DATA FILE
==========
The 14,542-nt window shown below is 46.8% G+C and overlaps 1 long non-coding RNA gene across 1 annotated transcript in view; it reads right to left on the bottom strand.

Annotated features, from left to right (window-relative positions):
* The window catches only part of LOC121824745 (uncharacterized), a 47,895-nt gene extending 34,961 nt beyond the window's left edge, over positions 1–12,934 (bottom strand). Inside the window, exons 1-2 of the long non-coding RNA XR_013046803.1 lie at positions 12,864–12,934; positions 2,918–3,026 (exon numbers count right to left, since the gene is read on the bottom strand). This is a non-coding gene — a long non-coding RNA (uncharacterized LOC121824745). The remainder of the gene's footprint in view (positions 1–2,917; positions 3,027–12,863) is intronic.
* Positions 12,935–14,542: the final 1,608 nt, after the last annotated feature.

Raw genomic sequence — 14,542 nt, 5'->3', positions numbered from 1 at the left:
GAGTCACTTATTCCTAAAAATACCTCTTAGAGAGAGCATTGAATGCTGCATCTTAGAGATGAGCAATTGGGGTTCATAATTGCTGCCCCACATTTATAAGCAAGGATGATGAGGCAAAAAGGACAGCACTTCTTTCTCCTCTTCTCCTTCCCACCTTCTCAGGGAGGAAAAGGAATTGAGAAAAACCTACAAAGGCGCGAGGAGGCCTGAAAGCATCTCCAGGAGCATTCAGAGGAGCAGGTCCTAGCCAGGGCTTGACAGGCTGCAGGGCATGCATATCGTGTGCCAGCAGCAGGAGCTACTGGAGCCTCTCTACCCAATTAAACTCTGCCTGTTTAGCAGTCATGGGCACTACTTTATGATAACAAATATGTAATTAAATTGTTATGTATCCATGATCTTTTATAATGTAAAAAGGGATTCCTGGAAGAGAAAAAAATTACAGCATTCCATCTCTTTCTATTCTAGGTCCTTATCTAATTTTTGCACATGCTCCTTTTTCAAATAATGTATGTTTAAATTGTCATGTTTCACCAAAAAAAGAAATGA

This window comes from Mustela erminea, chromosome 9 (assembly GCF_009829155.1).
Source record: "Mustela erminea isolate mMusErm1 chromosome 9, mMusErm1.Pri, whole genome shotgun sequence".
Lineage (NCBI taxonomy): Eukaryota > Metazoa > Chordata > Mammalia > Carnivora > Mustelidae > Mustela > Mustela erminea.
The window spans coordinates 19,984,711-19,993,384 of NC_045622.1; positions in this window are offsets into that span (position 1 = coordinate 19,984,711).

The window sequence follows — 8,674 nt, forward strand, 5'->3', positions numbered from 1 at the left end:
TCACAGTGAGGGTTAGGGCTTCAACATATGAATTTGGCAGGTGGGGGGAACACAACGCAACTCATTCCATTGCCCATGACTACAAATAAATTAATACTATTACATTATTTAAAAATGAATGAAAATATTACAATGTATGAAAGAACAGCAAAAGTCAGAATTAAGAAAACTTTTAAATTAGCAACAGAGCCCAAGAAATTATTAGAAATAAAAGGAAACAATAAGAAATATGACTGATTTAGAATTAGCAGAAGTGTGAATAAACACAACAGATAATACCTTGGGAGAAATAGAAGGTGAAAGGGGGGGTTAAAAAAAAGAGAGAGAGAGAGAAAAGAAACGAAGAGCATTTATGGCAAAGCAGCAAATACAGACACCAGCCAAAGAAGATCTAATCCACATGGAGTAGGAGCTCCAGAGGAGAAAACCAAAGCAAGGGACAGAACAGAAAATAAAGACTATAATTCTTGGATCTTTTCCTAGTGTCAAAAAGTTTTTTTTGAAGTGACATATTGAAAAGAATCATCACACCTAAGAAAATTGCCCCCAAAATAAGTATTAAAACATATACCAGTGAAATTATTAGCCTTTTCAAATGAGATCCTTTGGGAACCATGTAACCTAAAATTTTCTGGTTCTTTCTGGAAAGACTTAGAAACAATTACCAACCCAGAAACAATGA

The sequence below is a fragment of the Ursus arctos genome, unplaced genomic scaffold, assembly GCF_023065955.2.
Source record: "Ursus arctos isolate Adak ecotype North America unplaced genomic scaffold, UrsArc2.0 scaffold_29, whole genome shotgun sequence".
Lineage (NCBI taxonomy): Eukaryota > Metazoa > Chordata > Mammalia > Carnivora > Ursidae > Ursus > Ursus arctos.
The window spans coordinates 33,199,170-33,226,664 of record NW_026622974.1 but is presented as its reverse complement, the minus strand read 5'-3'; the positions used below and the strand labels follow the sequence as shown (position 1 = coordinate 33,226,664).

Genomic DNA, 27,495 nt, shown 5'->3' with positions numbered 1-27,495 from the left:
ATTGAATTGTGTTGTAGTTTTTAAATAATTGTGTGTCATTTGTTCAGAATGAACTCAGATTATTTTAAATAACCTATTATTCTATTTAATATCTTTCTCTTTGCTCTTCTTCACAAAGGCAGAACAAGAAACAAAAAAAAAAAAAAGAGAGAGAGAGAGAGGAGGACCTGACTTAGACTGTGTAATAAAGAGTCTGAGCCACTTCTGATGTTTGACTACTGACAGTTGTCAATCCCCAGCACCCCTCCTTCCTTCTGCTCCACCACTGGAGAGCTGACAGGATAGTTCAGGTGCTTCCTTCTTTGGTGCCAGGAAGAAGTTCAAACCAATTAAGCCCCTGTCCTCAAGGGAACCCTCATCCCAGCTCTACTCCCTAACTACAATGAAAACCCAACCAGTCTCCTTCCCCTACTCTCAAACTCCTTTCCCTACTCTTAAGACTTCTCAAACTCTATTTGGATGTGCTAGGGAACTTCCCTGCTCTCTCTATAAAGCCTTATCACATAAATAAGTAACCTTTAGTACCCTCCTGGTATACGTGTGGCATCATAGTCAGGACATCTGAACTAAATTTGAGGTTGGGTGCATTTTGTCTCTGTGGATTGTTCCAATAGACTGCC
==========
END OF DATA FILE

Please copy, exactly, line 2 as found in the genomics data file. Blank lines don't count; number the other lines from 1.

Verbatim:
Annotated features, from left to right (window-relative positions):